Fire Ant

Body Color: dark reddish-brown

Many of the ants of this genus are called fire ants because their venom, injected by a stinger, causes intense irritation and may cause severe reactions in especially sensitive people. Fire ants are very active and aggressive, and may kill young wildlife or produce sores and nausea in humans. Workers are a dark brown in color and may be found in two basic sizes, called major and minor workers, which are 1/15 to ¼-inch long. Typical yards contain several mounds, and larger yards may contain several dozen. Each of these mounds can belong to a separate colony, or one colony may occupy several distinct mounds, which are connected by underground foraging tunnels. Large colonies can have up to 300-500,000 workers that forage over an area with a radius of over 100 yards. Fire ants are both predators and scavengers, attacking and killing other insects and small animals, or feeding on dead animals. They also feed on honeydew, certain parts of plants or plant secretions, and other sweet materials. Occasionally, this species will nest inside homes, especially in the winter under bathtubs (which often have access to bare soil through the slab, under the tub), next to hot water heaters or other sources of warmth.

Fire Ants in Texas

Carpenter Ant

Body Color: large and typically blackish or very dark-bodied

These are among the most conspicuous of the ants found in and around homes. Foraging workers have rather large mandibles, with which they can bite or give a strong pinch. Workers vary greatly in size, ranging from ¼ to ¾ inch long. Many species are black, perhaps with some faintly grayish bands on the abdomen, others may have brown or reddish coloration along with the black giving them a two toned appearance. These ants excavate galleries in wood which resembles the work of termites, but which can be distinguished by their entirely clean and almost sandpapered appearance, hence the name Carpenter Ants. These pests will pretty much eat anything a human would eat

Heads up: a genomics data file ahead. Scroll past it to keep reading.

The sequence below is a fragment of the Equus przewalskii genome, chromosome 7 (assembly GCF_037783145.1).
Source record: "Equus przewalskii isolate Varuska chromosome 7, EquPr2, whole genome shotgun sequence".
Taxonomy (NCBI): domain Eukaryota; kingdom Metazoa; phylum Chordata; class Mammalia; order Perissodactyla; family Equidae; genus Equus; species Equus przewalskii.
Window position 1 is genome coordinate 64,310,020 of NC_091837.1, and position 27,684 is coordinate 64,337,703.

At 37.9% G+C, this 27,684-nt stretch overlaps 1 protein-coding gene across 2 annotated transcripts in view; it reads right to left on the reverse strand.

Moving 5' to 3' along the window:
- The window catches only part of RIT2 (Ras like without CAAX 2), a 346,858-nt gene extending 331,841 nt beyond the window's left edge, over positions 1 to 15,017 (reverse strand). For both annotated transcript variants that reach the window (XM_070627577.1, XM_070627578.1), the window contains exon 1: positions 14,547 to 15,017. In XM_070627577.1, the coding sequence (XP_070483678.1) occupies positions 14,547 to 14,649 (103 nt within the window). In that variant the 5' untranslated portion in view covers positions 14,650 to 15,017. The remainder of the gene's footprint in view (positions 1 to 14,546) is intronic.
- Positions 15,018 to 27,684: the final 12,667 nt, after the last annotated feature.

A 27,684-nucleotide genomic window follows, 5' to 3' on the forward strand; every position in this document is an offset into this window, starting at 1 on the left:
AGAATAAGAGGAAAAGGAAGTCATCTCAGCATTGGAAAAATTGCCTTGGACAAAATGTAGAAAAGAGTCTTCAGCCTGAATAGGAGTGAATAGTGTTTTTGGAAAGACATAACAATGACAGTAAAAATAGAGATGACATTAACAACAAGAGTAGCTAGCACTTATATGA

Carpenter Ant in Texas

Ghost Ant

Body Color: head and thorax are a deep dark brown with gaster 
and legs opaque or milky white

Ghost ant workers are extremely small, 1.3 to 1.5 mm long and monomorphic (one-sized). They have 12-segmented antennae with the segments gradually thickening towards the tip. Colonies contain several reproductive females and hundreds of thousands of workers. Colonies can occupy several different nesting sites and spread a variety of bacteria. The ghost ant is highly adaptable in its nesting habits. It nests readily outdoors or indoors. Colonies may be moderate to large in size containing numerous reproducing females. The sites include tufts of dead but temporarily moist grass, plant stems, and cavities beneath detritus in open, rapidly changing habitats. Indoors, the ant colonizes wall void or spaces between cabinetry and baseboards. It will also nest in potted plants. They are fond of honeydew and tend honeydew-excreting insects. They also feed on both dead and live insects.

Ghost Ant in Texas